Detroit's Saint Andrew's Hall has been deemed unsafe and was shut down indefinitely following Tuesday's Baby Keem show, which was cut short after the weight of the rapper's bouncing fans caused a joint in its floor to break.
According to WJBK Fox 2 Detroit, the City of Detroit is now investigating whether the 1,000-capacity venue was oversold.
The venue is operated by Live Nation, which came under scrutiny following last year's deadly Astroworld incident, where dozens of fans were injured during a performance by Travis Scott that resulted in eight deaths.
When Metro Times emailed a Live Nation representative on Thursday to ask how many fans attended the Baby Keem show, they did not respond.
According to the Saint Andrew's Hall website, the rest of the week's events at the venue are canceled for now, while others are relocating to other venues, and the rest are to be determined.
British country-soul performer Yola announced on Twitter that her Friday gig was canceled.
"Work needs to be done to repair the floor before we'll be able to come back and play for you all," she wrote. "We are gutted, especially being first night of a long run, but everyone's safety comes first. We hope you understand and can't wait to come back and see everyone as soon as possible!"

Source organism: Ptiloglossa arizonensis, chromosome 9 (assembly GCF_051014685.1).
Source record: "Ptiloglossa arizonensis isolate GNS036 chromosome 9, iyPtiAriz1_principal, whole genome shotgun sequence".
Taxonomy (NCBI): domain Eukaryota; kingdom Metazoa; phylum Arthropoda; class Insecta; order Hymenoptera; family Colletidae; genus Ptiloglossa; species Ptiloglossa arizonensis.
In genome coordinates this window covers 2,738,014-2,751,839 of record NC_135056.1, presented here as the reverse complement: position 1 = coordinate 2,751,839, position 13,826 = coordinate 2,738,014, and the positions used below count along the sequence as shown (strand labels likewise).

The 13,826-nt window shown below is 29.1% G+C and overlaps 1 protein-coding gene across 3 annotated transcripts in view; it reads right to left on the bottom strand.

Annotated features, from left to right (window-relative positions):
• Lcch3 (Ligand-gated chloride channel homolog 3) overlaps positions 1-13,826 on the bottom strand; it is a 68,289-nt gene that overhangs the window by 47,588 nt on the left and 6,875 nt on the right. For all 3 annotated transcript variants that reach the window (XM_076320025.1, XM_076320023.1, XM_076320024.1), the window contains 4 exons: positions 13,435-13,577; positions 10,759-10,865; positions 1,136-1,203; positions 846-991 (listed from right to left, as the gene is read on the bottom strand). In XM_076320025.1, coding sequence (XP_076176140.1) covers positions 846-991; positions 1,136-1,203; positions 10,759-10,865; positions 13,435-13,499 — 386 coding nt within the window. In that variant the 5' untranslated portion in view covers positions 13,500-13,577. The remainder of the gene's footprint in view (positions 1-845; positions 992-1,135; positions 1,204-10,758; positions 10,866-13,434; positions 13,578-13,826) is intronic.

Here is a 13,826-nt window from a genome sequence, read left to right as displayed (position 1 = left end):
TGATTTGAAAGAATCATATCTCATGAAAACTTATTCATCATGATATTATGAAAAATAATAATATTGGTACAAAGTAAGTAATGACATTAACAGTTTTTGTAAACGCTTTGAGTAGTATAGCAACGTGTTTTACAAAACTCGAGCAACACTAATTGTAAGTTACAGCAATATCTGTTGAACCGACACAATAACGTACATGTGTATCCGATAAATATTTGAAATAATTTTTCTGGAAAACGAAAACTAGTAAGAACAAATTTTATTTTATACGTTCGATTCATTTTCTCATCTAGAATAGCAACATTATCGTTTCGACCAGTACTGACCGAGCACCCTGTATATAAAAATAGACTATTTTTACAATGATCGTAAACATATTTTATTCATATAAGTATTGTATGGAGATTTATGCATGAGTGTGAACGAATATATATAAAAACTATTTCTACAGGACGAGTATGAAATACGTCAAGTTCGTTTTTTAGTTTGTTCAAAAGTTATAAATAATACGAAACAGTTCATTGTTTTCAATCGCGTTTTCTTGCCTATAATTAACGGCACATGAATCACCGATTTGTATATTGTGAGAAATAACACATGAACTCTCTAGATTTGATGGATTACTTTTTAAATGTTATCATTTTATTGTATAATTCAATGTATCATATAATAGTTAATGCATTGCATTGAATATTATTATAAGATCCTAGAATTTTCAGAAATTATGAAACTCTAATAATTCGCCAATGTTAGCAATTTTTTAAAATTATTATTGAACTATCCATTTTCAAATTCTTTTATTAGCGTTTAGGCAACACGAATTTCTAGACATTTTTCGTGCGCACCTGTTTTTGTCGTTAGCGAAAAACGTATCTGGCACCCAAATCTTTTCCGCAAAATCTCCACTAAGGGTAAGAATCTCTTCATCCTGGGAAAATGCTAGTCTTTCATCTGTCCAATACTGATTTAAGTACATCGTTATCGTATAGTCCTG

Ticket-holders will be refunded, she said.
A clip circulating on social media shows a Saint Andrew's Hall employee in the venue's basement during the Baby Keem performance looking up at the ceiling, which bulges as the crowd jumps up and down. A source says the venue decided to end the show when it was discovered that a joint in the floor became loose.
At Baby Keem’s concert in Detroit, he had to stop the show early because the floor started to crack. pic.twitter.com/wNOviTWieO— RapClerk (@RapClerk) March 9, 2022
In 2002, a concert by pop-punk band Sugarcult was also cut short due to issues with the floor, according to MTV News.
Detroit's chief enforcement officer Jessica Parker told Fox 2 that Baby Keem, a Las Vegas rapper, deserved credit for responsibly shutting down the show 20 minutes early.
"I commend that rapper for stopping the concert — to say hey, I want to make sure my fans are safe," Parker said.
Parker also said, "Thank God it wasn’t a complete collapse and no one was injured."
At Astroworld, performer Travis Scott and other festival crew appeared to ignore signs of a crowd crush, including fans dramatically pleading to staff for help and emergency vehicles being deployed.
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